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DUBLIN CITY GALLERY THE HUGH LANE
Richard Tuttle: Triumphs
Text by Barbara Dawson, Thomas McEvilley, Michael Dempsey.
With a quiet but resolute courage, Richard Tuttle (born 1941) has singlehandedly reinvented sculpture after Minimalism. Shrugging off the machismo of most American sculpture being made in the early 1960s, Tuttle created an arena for new possibilities of scale and humor, sometimes adding almost nothing to an object, at other times heaping materials up recklessly or pressing them to the brink of compositional incoherence. Tuttle can thus be said to have introduced a kind of new sensitivity to materials and application of paint to surface--one that brings the artist's proprioceptive body and the materials at hand into an equivalent calibration. Triumphs was published for Tuttle's winter 2010 show at Dublin City Gallery The Hugh Lane, which was arranged in two parts: one of recent work selected and installed by the artist, the other of earlier work curated by Barbara Dawson and Michael Dempsey. Because the act of installation (or re-installation) produces creative variables for Tuttle's work--his famous wire drawings of the early 70s, for example, are made anew each time they are installed--and also because of the particular architectural character of The Hugh Lane documentation of installations of older works is included, alongside Tuttle's fascinating prose meditation on the exhibition, in which the gently revolutionary character of his thought is made plain.
"Trout, 1989--what does it remind you of? A leaping fish, a bird, or a boat crossing over a sand bar or reef? How deliberate are the shadows? Kites, bridges, landscapes--looking atthem inspires the confidence to move more and more into the work and to see something of ourselves in response to it. Richard Tuttle's work is polysemous."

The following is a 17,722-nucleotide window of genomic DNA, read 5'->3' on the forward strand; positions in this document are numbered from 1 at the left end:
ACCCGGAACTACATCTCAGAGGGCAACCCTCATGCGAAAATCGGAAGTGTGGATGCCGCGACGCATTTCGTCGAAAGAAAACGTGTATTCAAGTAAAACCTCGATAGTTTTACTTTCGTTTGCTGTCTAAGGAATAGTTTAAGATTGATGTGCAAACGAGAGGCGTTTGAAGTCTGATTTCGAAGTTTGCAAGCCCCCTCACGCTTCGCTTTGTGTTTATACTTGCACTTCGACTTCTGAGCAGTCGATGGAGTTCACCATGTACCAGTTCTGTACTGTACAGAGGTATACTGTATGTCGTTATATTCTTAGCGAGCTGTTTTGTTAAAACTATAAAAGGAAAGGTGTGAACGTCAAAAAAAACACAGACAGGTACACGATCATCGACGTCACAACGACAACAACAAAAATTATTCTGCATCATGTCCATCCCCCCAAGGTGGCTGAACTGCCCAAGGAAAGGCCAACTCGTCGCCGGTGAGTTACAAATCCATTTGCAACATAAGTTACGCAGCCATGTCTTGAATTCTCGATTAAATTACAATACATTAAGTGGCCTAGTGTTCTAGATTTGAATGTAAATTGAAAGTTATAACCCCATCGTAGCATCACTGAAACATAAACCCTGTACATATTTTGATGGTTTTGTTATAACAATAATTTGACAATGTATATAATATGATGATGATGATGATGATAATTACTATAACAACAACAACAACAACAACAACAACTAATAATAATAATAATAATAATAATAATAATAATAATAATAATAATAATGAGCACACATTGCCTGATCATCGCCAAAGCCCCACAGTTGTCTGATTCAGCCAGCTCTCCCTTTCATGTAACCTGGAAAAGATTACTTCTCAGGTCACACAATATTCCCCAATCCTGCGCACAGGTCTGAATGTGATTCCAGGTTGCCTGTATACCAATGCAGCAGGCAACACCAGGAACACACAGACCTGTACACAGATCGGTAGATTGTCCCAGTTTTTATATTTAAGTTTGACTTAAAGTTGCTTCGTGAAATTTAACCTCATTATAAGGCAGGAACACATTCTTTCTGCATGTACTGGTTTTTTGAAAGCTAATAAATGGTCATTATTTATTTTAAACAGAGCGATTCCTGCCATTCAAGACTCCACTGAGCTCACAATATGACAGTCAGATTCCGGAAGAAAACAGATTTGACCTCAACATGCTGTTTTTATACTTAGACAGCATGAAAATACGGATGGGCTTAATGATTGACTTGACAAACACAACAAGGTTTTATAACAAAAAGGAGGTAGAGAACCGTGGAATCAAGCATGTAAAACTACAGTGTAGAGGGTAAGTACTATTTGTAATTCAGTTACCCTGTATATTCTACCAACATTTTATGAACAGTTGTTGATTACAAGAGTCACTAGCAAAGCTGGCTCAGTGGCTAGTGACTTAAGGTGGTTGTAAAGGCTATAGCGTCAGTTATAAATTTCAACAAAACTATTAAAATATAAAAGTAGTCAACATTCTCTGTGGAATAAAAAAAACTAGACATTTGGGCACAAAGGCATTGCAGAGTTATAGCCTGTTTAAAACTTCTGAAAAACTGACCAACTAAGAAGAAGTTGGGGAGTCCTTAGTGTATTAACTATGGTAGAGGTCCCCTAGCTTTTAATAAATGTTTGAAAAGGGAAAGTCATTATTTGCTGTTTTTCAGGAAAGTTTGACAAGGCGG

Barbara Dawson, excerpted from the foreword to Richard Tuttle: Triumphs. Featured image, Trout, 1989, is reproduced from Richard Tuttle: Triumphs.
FROM THE BOOK
"What do you see when you look at a work by Richard Tuttle? Objects made from the most ordinary of materials put together with pinpoint precision. The materials are familiar, yet when put together, they mean something else entirely. Coming upon them, it is shocking to see these workaday materials take on new form. But these humble constructs, made up of materials such as board, wire, canvas, cardboard and strong, when viewed with reciprocal humility, encourage empathy and open up many possibilities for new perceptions and personal associations. They are imbued with significance and reward your seeing without prejudice or cynicism. Cézanne observed that when he turned his head a few centimeters to the left he saw a whole new world; Tuttle's work can likewise reveal many different things, depending how you see it."
Barbara Dawson, excerpted from The Spade and the Soufflé in Richard Tuttle: Triumphs.
USD $80.00 | CAN $107.5
Pub Date: 9/30/2014
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